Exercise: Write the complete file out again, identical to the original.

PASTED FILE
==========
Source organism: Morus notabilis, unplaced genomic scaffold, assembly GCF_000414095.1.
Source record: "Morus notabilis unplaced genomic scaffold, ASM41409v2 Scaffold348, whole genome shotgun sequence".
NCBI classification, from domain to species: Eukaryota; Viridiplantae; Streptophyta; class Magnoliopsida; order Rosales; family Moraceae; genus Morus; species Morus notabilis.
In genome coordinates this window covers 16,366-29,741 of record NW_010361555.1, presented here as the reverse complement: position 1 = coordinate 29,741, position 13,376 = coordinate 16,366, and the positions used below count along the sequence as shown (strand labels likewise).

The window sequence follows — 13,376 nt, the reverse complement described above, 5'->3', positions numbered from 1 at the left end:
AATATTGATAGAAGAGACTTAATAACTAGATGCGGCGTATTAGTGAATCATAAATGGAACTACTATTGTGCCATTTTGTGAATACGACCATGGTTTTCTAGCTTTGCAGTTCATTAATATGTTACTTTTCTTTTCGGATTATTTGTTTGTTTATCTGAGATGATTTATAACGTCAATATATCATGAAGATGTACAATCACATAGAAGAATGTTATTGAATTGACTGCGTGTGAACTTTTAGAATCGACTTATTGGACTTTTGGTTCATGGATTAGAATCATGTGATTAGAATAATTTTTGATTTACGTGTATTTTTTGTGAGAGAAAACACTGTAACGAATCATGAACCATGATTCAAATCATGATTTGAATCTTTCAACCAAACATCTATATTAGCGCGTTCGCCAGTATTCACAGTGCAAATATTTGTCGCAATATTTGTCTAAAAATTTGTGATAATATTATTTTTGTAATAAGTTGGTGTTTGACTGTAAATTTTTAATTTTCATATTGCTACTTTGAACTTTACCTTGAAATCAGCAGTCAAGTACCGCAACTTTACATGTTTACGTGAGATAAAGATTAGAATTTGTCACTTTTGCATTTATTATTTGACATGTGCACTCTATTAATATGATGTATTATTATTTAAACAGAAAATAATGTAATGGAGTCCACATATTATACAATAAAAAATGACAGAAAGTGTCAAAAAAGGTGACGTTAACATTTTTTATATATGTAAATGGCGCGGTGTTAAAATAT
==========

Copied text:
Source organism: Morus notabilis, unplaced genomic scaffold, assembly GCF_000414095.1.
Source record: "Morus notabilis unplaced genomic scaffold, ASM41409v2 Scaffold348, whole genome shotgun sequence".
NCBI classification, from domain to species: Eukaryota; Viridiplantae; Streptophyta; class Magnoliopsida; order Rosales; family Moraceae; genus Morus; species Morus notabilis.
In genome coordinates this window covers 16,366-29,741 of record NW_010361555.1, presented here as the reverse complement: position 1 = coordinate 29,741, position 13,376 = coordinate 16,366, and the positions used below count along the sequence as shown (strand labels likewise).

The window sequence follows — 13,376 nt, the reverse complement described above, 5'->3', positions numbered from 1 at the left end:
AATATTGATAGAAGAGACTTAATAACTAGATGCGGCGTATTAGTGAATCATAAATGGAACTACTATTGTGCCATTTTGTGAATACGACCATGGTTTTCTAGCTTTGCAGTTCATTAATATGTTACTTTTCTTTTCGGATTATTTGTTTGTTTATCTGAGATGATTTATAACGTCAATATATCATGAAGATGTACAATCACATAGAAGAATGTTATTGAATTGACTGCGTGTGAACTTTTAGAATCGACTTATTGGACTTTTGGTTCATGGATTAGAATCATGTGATTAGAATAATTTTTGATTTACGTGTATTTTTTGTGAGAGAAAACACTGTAACGAATCATGAACCATGATTCAAATCATGATTTGAATCTTTCAACCAAACATCTATATTAGCGCGTTCGCCAGTATTCACAGTGCAAATATTTGTCGCAATATTTGTCTAAAAATTTGTGATAATATTATTTTTGTAATAAGTTGGTGTTTGACTGTAAATTTTTAATTTTCATATTGCTACTTTGAACTTTACCTTGAAATCAGCAGTCAAGTACCGCAACTTTACATGTTTACGTGAGATAAAGATTAGAATTTGTCACTTTTGCATTTATTATTTGACATGTGCACTCTATTAATATGATGTATTATTATTTAAACAGAAAATAATGTAATGGAGTCCACATATTATACAATAAAAAATGACAGAAAGTGTCAAAAAAGGTGACGTTAACATTTTTTATATATGTAAATGGCGCGGTGTTAAAATAT